Hamadan and its surrounding areas is one of the most productive in Iran they are woven using the Turkish knot on a vertical loom. The field is usually decorated with the Herati motifs on a red background. Often there is a central medallion sometimes floral and sometimes geometric on an ivory background. The four corners repeat the central medallion pattern.

Bidjar Rugs

Comes from one of the Kurdish village in Northern Iran. The Persian Bidjar also known as the Iron Man is one of the most densely knotted of all Persian carpets renowned for its significant colours of pale blue and pale purple. With wool coming from mountain sheep.

Ziegler Rugs

The story about the Ziegler rug goes back to 1870 – 80 (in Arak Persia) where a Manchester company called Ziegler started a workshop production of rugs in harmonic motifs and pastel colours especially adopted to the European taste. The rug has inspired several Turkemenian tribes and is now produced in the north of Afghanistan and in Turkmenistan.

Ziegler Rugs

The story about the Ziegler rug goes back to 1870 – 80 (in Arak Persia) where a Manchester company called Ziegler started a workshop production of rugs in harmonic motifs and pastel colours especially adopted to the European taste. The rug has inspired several Turkemenian tribes and is now produced in the north of Afghanistan and in Turkmenistan.

Afghan Kazak Rugs

Kazak rugs are produced by Afghan and Turkoman weavers they were living in the North West frontier region of Pakistan for around 20 years.

They always come in vibrant reds, blues, greens and golds and terracotta with strong geometric designs (caucasian origin). Now being produced in Afghanistan. They work well in both traditional and modern settings.

Belouch Rugs

The belouch (or baluchi) are a large tribal grouping who roam the west border region between eastern Persian. And western Afghanistan and not as the name would imply the province of Baluchistan in south east Persia(Iran) they have geometric symbols, stylized flowers and gull motifs (octagons) characteristic belouch colours are red rust, dark blue, black and brown the pile is made from wool and sometimes goat hair.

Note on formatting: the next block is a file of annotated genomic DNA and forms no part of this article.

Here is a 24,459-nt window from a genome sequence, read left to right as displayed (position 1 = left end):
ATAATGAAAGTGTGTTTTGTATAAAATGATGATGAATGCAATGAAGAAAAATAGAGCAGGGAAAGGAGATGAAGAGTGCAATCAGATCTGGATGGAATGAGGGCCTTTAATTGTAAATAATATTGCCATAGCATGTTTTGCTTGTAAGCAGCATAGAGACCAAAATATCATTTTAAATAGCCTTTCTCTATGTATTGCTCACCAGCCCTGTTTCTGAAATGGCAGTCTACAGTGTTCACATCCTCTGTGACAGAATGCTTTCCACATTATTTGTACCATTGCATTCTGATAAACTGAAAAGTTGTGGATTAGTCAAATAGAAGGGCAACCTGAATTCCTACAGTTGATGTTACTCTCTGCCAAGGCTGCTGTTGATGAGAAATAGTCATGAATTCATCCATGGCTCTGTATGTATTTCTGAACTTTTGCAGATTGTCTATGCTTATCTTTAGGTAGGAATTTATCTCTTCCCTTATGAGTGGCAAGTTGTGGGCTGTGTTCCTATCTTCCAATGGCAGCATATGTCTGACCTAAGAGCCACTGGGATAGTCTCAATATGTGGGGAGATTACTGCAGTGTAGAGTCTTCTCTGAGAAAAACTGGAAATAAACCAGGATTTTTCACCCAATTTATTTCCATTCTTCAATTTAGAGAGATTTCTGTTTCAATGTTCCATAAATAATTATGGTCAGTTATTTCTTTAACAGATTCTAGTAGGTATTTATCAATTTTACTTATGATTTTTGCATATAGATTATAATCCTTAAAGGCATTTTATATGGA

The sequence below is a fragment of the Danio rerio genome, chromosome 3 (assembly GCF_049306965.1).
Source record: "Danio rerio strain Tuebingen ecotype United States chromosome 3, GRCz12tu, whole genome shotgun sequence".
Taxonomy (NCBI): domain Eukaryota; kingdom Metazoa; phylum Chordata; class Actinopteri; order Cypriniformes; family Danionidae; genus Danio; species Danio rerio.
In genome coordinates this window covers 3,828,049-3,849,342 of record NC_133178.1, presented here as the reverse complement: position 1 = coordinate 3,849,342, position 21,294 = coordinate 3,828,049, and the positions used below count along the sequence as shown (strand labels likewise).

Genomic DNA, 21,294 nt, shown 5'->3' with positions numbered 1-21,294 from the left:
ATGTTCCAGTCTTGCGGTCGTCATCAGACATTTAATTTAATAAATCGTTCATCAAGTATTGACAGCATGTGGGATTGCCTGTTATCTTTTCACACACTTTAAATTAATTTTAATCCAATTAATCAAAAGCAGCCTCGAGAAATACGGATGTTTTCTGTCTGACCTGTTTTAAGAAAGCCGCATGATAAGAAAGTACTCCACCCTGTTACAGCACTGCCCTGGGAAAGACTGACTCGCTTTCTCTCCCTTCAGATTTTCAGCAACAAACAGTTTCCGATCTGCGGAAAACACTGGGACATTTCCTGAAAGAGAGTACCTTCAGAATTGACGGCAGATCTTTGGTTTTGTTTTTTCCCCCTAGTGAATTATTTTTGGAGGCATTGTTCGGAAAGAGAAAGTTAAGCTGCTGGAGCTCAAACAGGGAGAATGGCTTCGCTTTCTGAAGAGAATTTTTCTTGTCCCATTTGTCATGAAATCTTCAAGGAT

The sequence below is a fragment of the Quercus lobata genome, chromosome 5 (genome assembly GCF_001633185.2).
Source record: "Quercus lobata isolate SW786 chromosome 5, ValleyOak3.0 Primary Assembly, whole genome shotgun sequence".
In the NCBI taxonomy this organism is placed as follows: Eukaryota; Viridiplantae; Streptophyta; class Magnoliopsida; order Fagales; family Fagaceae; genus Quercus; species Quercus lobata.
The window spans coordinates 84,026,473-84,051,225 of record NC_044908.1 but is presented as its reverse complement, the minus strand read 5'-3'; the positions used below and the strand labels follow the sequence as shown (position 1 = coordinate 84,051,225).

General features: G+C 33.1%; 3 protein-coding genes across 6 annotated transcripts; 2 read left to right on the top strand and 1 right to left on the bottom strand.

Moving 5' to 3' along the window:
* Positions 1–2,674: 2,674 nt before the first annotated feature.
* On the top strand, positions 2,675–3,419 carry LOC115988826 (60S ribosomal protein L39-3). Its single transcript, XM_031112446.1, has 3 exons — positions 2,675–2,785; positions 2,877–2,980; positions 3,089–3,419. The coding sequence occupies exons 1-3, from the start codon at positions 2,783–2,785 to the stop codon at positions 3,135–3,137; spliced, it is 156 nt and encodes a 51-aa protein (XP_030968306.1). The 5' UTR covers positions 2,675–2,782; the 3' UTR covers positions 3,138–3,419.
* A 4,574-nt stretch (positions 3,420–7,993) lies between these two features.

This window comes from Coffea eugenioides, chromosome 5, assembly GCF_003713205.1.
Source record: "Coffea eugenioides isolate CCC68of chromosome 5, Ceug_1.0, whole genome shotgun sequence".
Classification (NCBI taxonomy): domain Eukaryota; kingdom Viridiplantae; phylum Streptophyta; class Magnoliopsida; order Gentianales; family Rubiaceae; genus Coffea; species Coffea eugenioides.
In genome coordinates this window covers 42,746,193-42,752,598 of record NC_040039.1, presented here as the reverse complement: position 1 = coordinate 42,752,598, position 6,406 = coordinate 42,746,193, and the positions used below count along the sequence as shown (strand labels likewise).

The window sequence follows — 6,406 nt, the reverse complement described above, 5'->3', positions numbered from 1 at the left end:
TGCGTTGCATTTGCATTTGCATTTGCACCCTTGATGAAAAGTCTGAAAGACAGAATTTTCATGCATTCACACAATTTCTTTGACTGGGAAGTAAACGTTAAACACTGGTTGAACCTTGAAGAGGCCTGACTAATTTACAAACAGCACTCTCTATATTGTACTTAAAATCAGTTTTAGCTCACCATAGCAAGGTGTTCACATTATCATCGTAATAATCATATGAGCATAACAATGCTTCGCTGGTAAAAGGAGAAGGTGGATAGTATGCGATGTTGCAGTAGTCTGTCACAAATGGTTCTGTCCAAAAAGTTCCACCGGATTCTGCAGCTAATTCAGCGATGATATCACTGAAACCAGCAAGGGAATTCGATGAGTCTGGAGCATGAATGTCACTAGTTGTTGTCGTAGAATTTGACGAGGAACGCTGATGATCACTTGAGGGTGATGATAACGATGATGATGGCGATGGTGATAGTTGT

Belouch Rugs

The belouch (or baluchi) are a large tribal grouping who roam the west border region between eastern Persian. And western Afghanistan and not as the name would imply the province of Baluchistan in south east Persia(Iran) they have geometric symbols, stylized flowers and gull motifs (octagons) characteristic belouch colours are red rust, dark blue, black and brown the pile is made from wool and sometimes goat hair.

Persian Gabbeh Rugs

Gabbeh rugs are made by the Nomadic families of southern Persia(Iran). They have thick heavy pile with a distinct style of weave that lends itself to modern living. Often with bold colours and symbols, designs tend to be simple often displaying stripes and the odd animal here or there, this makes them unique in style.

Tabriz Rugs

Tabriz carpets come almost exclusively from the city itself and the majority are woven in production centres where there are quite a large number of looms relatively few carpets are made in private houses the loom is vertical often with metal roller beams. The Turkish knot is always used the backing is of very strong cotton with a double weft.

A typical Tabriz is a medallion carpet of barque style appealing to the European taste in art. Colours range from pastel to bold depending upon demand. However one thing synonymous with a Tabriz rug is the variety of colours displayed in one rug.

Tabriz Rugs

Tabriz carpets come almost exclusively from the city itself and the majority are woven in production centres where there are quite a large number of looms relatively few carpets are made in private houses the loom is vertical often with metal roller beams. The Turkish knot is always used the backing is of very strong cotton with a double weft.

A typical Tabriz is a medallion carpet of barque style appealing to the European taste in art. Colours range from pastel to bold depending upon demand. However one thing synonymous with a Tabriz rug is the variety of colours displayed in one rug.

Mud Rugs

Mud is a village in Khorasan North Iran. Rugs from this region, although carpets from mud generally have the same characteristics of those from Bidjand they can normally be distinguished by the fact they have a thicker pile and by their preference of self coloured fields. They comprise of a very dense Persian knot occasionally there are outlined with silk.

Nain Rugs

Nain carpets are mad in central Persia (Iran) near Isfahan. Inlayed with silk for detail, Nains are quite distinguishable and are typically woven in blues and ivories and have a very high knot count typically between 300 to 600 knots per square inch one of Iran’’’s finest carpets of today.

Nain Rugs

Nain carpets are mad in central Persia (Iran) near Isfahan. Inlayed with silk for detail, Nains are quite distinguishable and are typically woven in blues and ivories and have a very high knot count typically between 300 to 600 knots per square inch one of Iran’’’s finest carpets of today.

"James was very helpful and our rug looks excellent in the lounge. Joelle Michalski"
"We bought a Persian Rug from James in 2006 and still have it now. It makes our dining room. - Ben Inskip"
"Excellent price and very helpful. Full of rug knowledge. Simon Biggs"
"J. Brunside repaired our Kazak rug and restored it top be like new. - Mathew B"